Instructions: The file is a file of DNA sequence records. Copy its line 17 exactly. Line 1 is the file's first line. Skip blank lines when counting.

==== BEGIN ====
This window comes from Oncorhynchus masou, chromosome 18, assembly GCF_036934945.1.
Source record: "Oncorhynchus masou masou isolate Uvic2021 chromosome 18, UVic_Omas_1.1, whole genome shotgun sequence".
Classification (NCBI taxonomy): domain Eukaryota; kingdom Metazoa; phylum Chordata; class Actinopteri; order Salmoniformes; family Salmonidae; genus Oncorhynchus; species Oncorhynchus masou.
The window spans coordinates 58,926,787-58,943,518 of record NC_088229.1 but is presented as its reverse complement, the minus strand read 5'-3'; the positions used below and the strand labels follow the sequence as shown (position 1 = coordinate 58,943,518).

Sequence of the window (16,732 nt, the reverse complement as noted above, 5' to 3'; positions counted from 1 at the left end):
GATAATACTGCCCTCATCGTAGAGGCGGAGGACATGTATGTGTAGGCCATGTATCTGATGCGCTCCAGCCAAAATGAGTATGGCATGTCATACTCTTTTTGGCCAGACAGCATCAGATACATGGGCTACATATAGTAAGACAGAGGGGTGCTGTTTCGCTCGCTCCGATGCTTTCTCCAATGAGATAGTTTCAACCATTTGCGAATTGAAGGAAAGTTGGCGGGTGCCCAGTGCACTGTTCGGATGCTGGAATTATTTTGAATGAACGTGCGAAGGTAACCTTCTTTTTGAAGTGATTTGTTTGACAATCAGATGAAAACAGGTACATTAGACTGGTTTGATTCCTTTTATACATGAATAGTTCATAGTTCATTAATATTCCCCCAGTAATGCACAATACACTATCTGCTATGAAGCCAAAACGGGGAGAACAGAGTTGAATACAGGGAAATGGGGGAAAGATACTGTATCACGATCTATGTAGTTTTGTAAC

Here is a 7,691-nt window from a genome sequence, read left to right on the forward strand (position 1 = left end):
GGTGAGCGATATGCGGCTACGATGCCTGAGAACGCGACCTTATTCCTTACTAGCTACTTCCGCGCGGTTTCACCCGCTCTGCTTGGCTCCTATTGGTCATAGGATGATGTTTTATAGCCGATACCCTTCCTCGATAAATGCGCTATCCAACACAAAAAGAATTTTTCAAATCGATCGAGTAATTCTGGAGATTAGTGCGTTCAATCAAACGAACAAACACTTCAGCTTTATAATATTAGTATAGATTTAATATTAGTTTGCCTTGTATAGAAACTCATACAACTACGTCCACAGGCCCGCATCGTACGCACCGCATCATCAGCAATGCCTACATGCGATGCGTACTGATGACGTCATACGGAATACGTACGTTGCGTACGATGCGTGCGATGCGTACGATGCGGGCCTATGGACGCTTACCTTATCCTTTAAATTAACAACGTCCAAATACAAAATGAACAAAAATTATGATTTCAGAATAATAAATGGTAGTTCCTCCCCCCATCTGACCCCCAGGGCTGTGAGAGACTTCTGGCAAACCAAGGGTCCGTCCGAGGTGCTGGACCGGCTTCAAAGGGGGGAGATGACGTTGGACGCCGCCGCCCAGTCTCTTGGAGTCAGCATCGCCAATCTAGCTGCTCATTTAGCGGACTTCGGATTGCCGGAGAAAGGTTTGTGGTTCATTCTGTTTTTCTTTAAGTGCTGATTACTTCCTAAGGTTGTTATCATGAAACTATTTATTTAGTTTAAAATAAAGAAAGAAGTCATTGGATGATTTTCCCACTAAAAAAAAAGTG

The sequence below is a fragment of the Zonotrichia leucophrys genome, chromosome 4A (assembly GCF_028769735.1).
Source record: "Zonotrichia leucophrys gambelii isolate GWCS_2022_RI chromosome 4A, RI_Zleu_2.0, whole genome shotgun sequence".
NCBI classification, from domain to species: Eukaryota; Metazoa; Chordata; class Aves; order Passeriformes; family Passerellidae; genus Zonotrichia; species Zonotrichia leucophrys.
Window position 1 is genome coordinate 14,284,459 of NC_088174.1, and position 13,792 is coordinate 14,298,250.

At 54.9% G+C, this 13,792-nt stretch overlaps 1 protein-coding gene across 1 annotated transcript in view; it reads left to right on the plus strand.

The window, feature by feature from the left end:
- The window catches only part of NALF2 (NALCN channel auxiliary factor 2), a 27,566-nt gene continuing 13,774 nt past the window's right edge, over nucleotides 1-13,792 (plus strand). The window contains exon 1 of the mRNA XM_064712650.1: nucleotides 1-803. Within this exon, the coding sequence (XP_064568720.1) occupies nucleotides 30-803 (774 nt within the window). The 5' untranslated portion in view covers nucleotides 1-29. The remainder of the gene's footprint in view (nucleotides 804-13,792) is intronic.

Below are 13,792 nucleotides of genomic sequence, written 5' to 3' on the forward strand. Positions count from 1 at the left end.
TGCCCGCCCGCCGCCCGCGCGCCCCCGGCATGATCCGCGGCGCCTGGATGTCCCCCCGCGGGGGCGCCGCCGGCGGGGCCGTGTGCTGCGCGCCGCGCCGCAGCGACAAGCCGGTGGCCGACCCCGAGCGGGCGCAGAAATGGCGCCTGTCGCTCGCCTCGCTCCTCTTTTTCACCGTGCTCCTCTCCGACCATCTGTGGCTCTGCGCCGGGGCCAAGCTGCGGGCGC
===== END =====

TGCCCGCCCGCCGCCCGCGCGCCCCCGGCATGATCCGCGGCGCCTGGATGTCCCCCCGCGGGGGCGCCGCCGGCGGGGCCGTGTGCTGCGCGCCGCGCCGCAGCGACAAGCCGGTGGCCGACCCCGAGCGGGCGCAGAAATGGCGCCTGTCGCTCGCCTCGCTCCTCTTTTTCACCGTGCTCCTCTCCGACCATCTGTGGCTCTGCGCCGGGGCCAAGCTGCGGGCGC